Simpsons – Fine Dining (1*) – Birmingham
Simpsons has been ever present on the Birmingham food scene for some time, held a Michelin star in the city since 2000. It is out in Edgbaston, a little away from the very centre of the city and has recently undergone a refurbishment within the grand Georgian house that the restaurant inhabits. The main dining area is a very attractive space set in a conservatory, light and with windows into the busy kitchen. For lunch there were 3 menus on offer, a full tasting menu, an a la carte and a cheaper lunch offering. We chose the full tasting menu of 6 courses.
The first food that came our way was a couple of nibbles that were very well presented, a seafood cracker with cod roe mousse the one that stood out. Equally beautiful was the first course of cured trout, the fish beautifully fresh and in harmony with the bright beetroot and warmth of some horseradish.
The dish of the meal arrived next, a modest cup of crab risotto that was beautiful sweet with the white crab meat and a few brown shrimps a more savoury note. F0llowing that was a minimalist affair with a plump fillet of cod, simply served with an artichoke. Again pretty on the plate but flavours here weren’t as prominent, a nice dish but lacking something, be it in texture or taste.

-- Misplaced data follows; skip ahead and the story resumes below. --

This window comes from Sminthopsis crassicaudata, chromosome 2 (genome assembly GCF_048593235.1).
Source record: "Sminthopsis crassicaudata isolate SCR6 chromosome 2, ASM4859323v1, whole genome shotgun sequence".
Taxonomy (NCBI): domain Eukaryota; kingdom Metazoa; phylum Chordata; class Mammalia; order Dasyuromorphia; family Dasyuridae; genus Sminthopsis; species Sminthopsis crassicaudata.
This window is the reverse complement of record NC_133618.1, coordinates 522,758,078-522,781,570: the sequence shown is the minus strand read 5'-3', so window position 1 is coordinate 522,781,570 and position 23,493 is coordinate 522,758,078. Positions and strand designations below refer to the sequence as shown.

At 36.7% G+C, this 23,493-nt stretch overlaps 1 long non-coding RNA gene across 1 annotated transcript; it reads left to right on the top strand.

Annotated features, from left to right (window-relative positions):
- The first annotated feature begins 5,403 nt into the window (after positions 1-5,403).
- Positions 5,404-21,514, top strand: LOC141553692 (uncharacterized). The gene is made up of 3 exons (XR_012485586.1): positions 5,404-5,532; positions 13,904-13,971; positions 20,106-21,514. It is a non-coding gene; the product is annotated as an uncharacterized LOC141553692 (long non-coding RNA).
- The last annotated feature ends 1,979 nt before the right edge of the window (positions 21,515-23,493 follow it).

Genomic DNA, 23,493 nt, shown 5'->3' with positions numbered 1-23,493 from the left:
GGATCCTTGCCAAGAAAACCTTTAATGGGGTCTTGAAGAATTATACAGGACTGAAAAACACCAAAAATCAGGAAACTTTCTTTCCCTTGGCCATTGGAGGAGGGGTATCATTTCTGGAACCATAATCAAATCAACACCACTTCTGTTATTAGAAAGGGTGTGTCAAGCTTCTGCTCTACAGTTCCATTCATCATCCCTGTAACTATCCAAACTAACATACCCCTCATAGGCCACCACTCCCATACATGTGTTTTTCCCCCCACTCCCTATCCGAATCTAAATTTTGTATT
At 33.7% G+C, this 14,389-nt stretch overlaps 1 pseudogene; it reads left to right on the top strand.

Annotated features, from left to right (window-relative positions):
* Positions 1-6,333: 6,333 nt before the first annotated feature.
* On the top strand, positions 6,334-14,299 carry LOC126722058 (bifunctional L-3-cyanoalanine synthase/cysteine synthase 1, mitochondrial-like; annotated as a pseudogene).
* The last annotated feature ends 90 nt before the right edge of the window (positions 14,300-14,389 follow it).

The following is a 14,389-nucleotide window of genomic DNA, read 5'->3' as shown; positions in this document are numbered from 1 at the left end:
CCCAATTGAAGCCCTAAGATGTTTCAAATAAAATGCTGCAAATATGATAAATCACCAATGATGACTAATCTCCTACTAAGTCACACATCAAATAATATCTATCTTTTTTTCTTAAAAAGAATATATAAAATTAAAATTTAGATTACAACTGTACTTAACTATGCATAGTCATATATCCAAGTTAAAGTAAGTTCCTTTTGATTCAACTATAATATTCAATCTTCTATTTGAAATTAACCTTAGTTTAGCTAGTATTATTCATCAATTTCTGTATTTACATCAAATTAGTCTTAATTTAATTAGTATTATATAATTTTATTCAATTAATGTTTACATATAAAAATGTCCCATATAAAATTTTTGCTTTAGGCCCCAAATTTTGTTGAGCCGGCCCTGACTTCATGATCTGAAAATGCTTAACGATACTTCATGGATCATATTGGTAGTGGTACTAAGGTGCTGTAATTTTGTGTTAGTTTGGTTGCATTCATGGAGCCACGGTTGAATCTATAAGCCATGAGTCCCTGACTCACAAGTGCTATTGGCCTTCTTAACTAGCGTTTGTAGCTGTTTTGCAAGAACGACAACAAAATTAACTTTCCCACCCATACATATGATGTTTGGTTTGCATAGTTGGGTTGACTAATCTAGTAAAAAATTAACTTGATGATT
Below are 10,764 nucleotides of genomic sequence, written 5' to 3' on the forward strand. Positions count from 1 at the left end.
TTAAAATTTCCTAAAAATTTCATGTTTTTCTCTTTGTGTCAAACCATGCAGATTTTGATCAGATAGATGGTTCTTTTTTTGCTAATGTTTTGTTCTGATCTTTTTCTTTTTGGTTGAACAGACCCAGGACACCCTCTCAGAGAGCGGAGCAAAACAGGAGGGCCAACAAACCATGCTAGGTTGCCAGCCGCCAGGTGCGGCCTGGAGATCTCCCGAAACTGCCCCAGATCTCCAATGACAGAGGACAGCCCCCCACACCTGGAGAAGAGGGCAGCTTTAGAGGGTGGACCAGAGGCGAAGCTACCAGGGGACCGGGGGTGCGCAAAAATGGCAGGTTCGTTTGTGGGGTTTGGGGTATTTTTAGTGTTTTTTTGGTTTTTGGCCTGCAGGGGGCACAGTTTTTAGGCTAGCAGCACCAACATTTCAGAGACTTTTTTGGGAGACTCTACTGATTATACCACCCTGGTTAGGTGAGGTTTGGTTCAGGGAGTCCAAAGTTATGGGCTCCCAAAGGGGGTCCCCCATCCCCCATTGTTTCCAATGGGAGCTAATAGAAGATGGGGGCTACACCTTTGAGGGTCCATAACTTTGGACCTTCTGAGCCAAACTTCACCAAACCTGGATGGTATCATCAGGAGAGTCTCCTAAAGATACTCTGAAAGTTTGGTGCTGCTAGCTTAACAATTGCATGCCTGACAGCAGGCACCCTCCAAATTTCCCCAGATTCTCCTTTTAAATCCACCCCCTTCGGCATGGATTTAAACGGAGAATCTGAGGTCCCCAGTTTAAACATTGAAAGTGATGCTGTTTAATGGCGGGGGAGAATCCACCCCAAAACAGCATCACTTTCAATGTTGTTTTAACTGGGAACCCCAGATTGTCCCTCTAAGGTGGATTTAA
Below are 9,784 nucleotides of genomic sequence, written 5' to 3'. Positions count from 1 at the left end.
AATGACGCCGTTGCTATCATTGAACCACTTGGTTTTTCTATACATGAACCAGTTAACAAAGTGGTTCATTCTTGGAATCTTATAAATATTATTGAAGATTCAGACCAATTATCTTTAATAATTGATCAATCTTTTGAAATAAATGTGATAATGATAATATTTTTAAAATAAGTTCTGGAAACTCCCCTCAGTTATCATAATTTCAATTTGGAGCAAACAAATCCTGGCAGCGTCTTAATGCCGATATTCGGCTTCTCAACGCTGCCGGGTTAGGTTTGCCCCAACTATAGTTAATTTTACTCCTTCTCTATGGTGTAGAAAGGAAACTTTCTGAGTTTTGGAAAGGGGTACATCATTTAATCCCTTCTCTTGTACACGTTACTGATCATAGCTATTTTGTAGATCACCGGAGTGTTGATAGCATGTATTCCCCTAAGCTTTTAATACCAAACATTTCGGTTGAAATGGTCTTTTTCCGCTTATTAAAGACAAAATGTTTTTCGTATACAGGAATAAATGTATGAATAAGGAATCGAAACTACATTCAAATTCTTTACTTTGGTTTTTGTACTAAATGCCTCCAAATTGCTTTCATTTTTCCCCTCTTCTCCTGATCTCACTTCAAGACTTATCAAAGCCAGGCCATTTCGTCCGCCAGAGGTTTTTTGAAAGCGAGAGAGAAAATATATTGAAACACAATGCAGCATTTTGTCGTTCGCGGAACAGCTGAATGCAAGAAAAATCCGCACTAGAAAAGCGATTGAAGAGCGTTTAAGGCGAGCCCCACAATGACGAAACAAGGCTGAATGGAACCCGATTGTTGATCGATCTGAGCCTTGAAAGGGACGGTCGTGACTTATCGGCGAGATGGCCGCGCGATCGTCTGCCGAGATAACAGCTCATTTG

Next up was a comforting dish of duck egg, bacon and cep mushroom cream. Simple, classic flavours done well. Equally welcome on a cold winter’s day was slow cooked Ox cheek with pearl barley. A powerful onion puree bought a depth to the plate with a few grapes some sweetness to cut through the salty meat and barley.
Dessert was a luxurious bar of chocolate bar, served with a little quenelle of cookie flavoured ice cream. Just on the right side of being too rich. There was a cheese option proffered for an additional cost but we felt we’d had enough food.
The refurbishments at Simpsons have certainly resulted in one of the nicest dining rooms I have eaten in for a while. Having said that the food here didn’t quite live up to the high standards set by their interior designer. There wasn’t much to fault but there equally there were few memorable dishes. What was also notable was a lack of ‘luxury’ ingredients. At £85 for this tasting menu I felt it was a little steep for what was ultimately delivered, when I’m shelling out £150 including a modest bottle of wine and service I expect that little bit more. For £10 more at Sat Bains or Nathan Outlaw you get 10 courses and cooking that is a step above Simpsons.
This week I’ve visited the other best know fine dining restaurant in Birmingham, Purnells. The review will be up shortly for an interesting comparison. In the meantime check out my other Michelin starred reviews
Restaurant website: http://www.simpsonsrestaurant.co.uk/